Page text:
Having pre-booked your mobility assistance, every effort will be made to ensure your needs are catered for. This will also ensure assistance when flying.
It is essential that you specify with your airline beforehand your specific needs and the extent of your reduced mobility when flying.
You will be allowed to travel in your wheelchair/mobility chair to the aircraft door.
Although your wheelchair will not be allowed on board the cabin, your airline will have an on-board aisle wheelchair.
This can be used to assist reduced mobility passengers.
For health and safety reasons the cabin crew are not permitted to move customers to and from their seat onto the on-board wheelchair. If you require help on and off a seat onto an on-board wheelchair, your airline will request that a companion accompanies you. Your companion will need to be able to provide assistance.
You must also travel with a companion if you need help with medication, breathing, feeding etc. In order to travel alone you need to be self-reliant and not require assistance transferring from your seat.
Extra leg room must be pre-booked with your airline before you travel.
Generally on charter airlines extra leg room seats are situated in the emergency exit rows. For safety reasons these seats cannot be occupied by any passengers requiring assistance. Therefore, if you require assistance and extra leg room, your airline will seat you at the front of the plane near to the toilets.
You should contact your airline for any specific requirements you have regarding seating and extra leg room.
Airlines have different seating restrictions for passengers with disabilities.
The seats and cabin layout will depend on the airline and aircraft you are travelling on.
Your airline will allocate a seat that is suitable for your needs. They will seat anyone with a disability or reduced mobility near to the on-board toilets and next to any passenger travelling with them.
Passengers requiring therapeutic oxygen, an Amsafe, Crelling harness or Meru chair or additional support systems will be allocated a suitable seat on-board.
You need to inform your airline’s Special Assistance Team 48 hours in advance of your travel if you will be using any of the above.
Passengers with disabilities will be boarded after general boarding is completed.
Due to safety regulations, passengers requiring certain types of airport special assistance will be seated in a window seat and will not be able to sit in an aisle seat.
If you require postural support during your flight your airline will not provide these and you will have to bring your own postural support items.
If they comply with your airline’s safety restrictions, these may be used in addition to the aircraft’s safety belt.
You will need to contact your airline before hand to ensure that your postural support is suitable for the aircraft’s seats and you will be allocated a suitable seat.
Postural Support Aids
A disabled passenger or child who is not able to sit upright unaided will be able to use the following body supports which must be supplied and fitted by the passenger.
Your airline will have toilets situated at the front and rear of the cabin. These are all fitted with a grip bar to aid you.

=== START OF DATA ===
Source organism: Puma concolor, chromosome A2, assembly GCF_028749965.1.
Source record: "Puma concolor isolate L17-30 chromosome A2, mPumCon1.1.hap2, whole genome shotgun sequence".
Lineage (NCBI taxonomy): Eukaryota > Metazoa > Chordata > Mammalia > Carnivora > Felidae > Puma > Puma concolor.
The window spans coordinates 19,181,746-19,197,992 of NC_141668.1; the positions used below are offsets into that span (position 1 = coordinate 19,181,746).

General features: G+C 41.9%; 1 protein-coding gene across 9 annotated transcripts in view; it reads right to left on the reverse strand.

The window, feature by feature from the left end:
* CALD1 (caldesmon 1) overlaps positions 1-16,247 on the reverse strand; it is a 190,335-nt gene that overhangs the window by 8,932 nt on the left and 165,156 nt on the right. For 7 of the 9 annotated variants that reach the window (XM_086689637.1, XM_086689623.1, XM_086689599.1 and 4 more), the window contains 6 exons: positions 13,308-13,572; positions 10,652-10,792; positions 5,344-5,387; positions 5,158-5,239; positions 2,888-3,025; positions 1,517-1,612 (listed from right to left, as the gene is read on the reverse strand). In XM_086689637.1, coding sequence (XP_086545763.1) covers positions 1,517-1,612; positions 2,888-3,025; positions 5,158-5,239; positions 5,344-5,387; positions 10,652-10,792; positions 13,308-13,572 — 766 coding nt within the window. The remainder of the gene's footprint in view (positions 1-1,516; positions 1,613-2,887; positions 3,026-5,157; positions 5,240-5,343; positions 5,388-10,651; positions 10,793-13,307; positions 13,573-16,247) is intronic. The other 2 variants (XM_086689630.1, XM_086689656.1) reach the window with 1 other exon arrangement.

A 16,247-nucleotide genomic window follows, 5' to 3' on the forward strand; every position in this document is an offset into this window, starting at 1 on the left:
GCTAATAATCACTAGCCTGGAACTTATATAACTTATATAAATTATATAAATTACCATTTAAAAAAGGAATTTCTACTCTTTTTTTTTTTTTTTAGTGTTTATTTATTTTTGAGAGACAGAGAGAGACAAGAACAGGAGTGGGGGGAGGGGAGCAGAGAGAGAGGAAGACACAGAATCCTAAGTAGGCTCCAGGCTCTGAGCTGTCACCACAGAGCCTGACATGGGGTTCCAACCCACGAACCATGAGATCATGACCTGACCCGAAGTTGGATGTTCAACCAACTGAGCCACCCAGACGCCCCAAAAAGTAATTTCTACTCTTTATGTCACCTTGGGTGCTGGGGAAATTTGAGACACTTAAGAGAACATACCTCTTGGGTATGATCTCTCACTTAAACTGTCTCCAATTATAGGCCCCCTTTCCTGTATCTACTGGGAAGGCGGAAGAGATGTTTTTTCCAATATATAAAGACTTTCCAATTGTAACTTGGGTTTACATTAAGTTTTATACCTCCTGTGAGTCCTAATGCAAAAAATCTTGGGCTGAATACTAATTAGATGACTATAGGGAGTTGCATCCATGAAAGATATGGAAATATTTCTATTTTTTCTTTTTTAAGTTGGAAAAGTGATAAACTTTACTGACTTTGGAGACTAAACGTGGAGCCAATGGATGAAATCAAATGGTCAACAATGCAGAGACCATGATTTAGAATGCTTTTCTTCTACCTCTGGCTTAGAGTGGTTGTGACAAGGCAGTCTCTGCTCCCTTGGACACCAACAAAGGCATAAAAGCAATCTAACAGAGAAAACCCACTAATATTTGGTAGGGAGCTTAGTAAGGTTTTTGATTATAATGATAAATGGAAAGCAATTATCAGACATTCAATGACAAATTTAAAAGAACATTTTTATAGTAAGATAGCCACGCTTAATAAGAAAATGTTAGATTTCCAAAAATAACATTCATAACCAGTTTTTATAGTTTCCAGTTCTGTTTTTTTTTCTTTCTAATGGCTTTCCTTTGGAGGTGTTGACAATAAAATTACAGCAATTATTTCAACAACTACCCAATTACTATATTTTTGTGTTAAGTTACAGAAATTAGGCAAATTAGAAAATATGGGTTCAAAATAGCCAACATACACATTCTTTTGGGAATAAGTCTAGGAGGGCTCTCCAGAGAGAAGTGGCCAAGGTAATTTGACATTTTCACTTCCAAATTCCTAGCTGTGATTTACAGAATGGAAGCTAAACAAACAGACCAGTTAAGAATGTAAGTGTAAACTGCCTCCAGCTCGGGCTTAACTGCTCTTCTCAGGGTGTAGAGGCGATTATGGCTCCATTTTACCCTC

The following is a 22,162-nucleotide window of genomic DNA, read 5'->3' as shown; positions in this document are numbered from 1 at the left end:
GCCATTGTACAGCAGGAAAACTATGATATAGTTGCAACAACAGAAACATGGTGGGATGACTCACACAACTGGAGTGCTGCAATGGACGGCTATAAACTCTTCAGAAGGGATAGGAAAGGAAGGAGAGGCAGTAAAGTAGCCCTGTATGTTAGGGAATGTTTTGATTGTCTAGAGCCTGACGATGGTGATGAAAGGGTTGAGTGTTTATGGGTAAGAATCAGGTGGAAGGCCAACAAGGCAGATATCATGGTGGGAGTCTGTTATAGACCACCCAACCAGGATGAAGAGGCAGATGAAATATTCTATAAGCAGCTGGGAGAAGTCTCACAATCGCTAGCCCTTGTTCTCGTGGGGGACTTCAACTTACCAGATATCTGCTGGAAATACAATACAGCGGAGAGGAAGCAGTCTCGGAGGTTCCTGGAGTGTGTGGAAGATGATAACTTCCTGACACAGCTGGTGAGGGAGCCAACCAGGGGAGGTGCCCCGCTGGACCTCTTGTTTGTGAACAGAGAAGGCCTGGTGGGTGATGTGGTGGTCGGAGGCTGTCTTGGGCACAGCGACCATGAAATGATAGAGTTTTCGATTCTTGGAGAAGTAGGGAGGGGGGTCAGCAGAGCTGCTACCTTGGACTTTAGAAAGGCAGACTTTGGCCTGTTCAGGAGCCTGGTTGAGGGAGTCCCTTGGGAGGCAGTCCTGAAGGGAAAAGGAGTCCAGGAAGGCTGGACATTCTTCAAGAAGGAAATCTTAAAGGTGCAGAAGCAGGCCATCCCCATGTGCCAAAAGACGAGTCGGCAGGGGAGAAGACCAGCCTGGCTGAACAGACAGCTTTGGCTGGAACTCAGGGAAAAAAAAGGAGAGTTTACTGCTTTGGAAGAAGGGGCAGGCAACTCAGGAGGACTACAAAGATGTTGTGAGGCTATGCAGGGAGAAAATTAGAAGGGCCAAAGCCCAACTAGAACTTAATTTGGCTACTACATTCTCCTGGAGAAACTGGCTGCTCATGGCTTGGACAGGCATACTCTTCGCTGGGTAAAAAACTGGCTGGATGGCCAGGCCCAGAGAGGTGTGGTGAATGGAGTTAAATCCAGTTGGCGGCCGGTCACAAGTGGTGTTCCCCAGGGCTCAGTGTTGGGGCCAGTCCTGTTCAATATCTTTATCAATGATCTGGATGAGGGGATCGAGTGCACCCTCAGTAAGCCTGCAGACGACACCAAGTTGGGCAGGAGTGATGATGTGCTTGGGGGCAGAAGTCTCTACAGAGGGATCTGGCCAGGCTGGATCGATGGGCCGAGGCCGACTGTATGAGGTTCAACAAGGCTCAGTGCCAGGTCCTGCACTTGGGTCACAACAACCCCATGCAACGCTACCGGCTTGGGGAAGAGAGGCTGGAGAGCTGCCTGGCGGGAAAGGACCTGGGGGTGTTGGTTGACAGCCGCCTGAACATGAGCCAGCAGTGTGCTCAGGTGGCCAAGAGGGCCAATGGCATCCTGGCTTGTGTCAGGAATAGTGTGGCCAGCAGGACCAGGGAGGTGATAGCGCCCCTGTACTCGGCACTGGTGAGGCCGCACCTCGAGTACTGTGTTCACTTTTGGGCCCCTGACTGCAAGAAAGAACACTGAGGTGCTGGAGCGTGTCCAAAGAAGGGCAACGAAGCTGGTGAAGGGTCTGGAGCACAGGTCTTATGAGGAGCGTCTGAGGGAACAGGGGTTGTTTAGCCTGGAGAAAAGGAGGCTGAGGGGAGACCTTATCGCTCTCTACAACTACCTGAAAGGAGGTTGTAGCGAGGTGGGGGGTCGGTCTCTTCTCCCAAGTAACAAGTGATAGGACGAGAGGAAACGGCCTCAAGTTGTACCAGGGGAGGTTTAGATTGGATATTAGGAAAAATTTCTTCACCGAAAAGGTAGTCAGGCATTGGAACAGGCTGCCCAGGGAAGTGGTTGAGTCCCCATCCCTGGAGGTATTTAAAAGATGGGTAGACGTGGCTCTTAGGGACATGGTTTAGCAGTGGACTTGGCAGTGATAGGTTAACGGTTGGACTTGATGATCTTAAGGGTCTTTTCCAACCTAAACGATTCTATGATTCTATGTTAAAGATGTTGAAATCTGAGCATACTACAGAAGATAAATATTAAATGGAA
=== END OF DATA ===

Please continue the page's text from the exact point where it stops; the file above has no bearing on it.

Unfortunately there is no extra room in the toilets to enable easy access. The toilet compartment is very small making access difficult if you require assistance.
The on-board wheelchair can be taken to the door of the toilet compartment but does not fit inside.
Ryanair On-Board Toilets
Have 3 toilets onboard – 2 at the rear and 1 at the front of the aircraft, they are all equipped with a grip bar.
Easyjet On-Board Toilets
There are grab handles/rails in all toilets on-board to support you while moving in the toilet compartment.
In the toilet at the front of the plane there is one rail, and there are two in the rear toilet(s) on all aircraft.
The on-board wheelchair won’t fit in to the toilet compartment and so it would be pushed to the door and you’ll need to then use the grab handles/rails to move from the wheelchair to the toilet itself. All toilet doors are outward opening which also aids access.
British Airways On-Board Toilets
The majority of our aircraft offers accessible washrooms but they’re not large enough to accommodate wheelchairs. However, on board our Airbus A380 we’re able to offer two wheelchair-accessible washrooms on the upper deck and one on the main deck.
On our Boeing 787 aircraft we are able to offer one wheelchair-accessible washroom.
Please remember that you will need to be able to look after your personal care in the washroom. Our cabin crew won’t be able to help in this instance.
Aer Lingus On-Board Toilets
We endeavour to seat wheelchair users and persons of reduced mobility as close as possible to on-board toilets.
Our A330 series aircraft are fitted with on-board wheelchairs; A320 series aircraft are not fitted with on-board wheelchairs.
On-board restrooms are not wheelchair accessible.
However the on-board aisle chair provides accessibility to the entrance of restrooms.
Jet2 On-Board Toilets
Please note that all of our on-board wheelchairs are designed to be taken to the toilet door.
However our toilets and cubicles are not adapted in any way to be more accessible for an on-board wheelchair.
Thomas Cook Airlines On-Board Toilets
The size of the toilets on our aircraft vary depending on the model of aircraft you are travelling on.
Whilst space is limited, on most of our fleet we’ve installed handrails in at least one of the toilets. This is to help customers with reduced mobility.
Our Cabin Crew will be happy to help you to the toilet using the on-board wheelchair (if this is needed)and will also help you get in and out of the toilet.
If you have any particular requirements, please advise our Call Centre team and we’ll do all we can to assist you.
Norwegian On-Board Toilets
On all of our European flights, we have toilets that are partially wheelchair accessible.